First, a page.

"With an intransigent Republican Congress still more likely than not, we hope Secretary Clinton will use all the tools at her disposal as president, including executive action, to pursue the progressive platform she's running on," said Dan Cantor, the national director of Working Families Party. "One example is the carried interest loophole, which gives an insane tax cut for the super-rich that they do not need."

Clinton has vowed to protect Obama’s executive actions—including those on immigration, climate change, gun control, and LGBT rights—and go further. She’d expand deportation relief and work permits to the parents of young undocumented immigrants. She's vowed to fulfill commitments made in the Paris climate accord to cut U.S. greenhouse-gas emission as much as 30 percent in 2025 (compared to 2005 levels) "without relying on climate deniers in Congress to pass new legislation."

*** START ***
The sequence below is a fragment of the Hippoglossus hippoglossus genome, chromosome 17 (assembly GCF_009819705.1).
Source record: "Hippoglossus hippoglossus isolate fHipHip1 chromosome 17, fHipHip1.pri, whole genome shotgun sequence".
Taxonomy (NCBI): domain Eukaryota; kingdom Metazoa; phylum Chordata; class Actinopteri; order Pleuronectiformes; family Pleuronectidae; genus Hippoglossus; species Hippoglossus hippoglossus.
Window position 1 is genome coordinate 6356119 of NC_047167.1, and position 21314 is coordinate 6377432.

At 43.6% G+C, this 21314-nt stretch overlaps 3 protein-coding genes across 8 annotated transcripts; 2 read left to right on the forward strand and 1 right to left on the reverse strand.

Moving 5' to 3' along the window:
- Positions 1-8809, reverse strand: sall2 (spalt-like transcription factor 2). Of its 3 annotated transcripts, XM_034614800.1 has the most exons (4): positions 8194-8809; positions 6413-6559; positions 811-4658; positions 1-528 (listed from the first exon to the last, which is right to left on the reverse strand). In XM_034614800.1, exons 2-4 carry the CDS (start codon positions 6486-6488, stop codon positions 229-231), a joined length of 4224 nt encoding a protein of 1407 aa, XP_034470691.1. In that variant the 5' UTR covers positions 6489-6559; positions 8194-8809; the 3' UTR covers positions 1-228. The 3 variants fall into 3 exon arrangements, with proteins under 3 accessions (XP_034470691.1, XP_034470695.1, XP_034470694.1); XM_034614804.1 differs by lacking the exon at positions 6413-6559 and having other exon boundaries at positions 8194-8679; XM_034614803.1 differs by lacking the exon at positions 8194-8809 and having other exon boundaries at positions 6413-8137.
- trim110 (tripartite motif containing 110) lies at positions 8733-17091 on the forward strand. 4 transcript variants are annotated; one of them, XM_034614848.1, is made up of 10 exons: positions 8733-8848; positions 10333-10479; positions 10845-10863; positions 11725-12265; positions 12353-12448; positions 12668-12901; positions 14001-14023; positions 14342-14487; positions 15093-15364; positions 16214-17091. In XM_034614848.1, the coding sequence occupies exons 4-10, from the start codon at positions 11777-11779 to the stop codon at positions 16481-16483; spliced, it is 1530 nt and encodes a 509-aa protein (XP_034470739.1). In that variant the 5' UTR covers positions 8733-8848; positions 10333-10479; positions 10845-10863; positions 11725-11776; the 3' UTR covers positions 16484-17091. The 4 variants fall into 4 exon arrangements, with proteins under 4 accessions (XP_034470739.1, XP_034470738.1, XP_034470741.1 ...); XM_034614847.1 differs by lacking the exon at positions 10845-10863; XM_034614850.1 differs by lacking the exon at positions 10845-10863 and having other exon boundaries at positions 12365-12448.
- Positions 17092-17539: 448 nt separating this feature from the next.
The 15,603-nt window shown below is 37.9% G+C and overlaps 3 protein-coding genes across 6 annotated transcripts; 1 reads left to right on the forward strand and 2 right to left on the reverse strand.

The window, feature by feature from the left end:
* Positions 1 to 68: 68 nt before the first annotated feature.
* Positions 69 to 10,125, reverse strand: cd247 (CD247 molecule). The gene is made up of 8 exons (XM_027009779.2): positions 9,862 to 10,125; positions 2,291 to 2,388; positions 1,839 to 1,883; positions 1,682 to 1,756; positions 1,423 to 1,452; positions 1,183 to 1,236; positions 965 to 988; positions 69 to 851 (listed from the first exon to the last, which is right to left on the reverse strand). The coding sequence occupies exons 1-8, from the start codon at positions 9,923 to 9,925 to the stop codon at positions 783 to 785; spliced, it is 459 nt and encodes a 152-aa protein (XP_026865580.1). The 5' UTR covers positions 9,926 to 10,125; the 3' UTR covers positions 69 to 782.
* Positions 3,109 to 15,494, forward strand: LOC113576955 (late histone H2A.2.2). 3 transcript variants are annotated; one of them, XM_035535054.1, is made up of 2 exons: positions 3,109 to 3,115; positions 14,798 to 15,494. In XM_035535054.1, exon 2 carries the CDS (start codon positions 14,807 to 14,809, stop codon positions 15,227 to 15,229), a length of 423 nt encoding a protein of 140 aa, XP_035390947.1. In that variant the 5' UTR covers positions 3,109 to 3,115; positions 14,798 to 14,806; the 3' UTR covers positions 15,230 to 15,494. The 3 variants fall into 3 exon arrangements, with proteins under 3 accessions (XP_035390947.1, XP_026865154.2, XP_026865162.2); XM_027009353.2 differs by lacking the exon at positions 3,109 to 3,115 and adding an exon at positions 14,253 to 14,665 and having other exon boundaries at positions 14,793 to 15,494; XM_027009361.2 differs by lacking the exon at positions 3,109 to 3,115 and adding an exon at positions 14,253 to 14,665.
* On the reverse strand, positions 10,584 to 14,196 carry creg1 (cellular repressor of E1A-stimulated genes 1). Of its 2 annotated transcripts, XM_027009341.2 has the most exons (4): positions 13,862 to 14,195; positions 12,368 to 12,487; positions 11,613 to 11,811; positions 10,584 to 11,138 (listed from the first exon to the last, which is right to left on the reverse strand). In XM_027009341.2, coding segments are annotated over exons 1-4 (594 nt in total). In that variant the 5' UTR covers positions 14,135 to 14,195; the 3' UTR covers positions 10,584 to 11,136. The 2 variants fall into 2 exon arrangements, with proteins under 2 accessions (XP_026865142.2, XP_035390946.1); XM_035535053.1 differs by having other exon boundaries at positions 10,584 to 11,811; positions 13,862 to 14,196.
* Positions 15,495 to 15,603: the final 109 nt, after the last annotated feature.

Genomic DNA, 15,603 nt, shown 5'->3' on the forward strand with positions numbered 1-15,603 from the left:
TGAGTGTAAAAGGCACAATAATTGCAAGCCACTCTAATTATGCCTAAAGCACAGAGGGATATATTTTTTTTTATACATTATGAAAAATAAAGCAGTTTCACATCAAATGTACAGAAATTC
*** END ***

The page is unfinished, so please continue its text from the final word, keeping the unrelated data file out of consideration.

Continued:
Clinton has also proposed a series of actions to crack down on Wall Street, an issue that animated supporters of her primary challenger, Vermont Senator Bernie Sanders. She’d tighten the so-called Volcker Rule to prevent large banks from putting taxpayers on the hook for risky trading. People on Wall Street who commit crimes "will be prosecuted and imprisoned," her blueprint says.

Clinton's proposed executive actions on Wall Street could be "extremely consequential" when it comes to preventing another financial crisis, said former Obama White House economist Jared Bernstein.

Some of Obama's executive actions have been successfully challenged in court; his 2014 move to shield about 4 million undocumented immigrants from deportation was blocked a federal court, and a deadlocked 4-4 ruling by a shorthanded Supreme Court left the program in limbo.

Clinton also would face certain legal challenges, but the vacancy left on the court by the death of Supreme Court Justice Antonin Scalia looms large. A Clinton appointee would lead to a majority of Democratic-nominated justices for the first time in generations, a shift that some legal scholars believe might lead to rulings that expand the limits of executive power.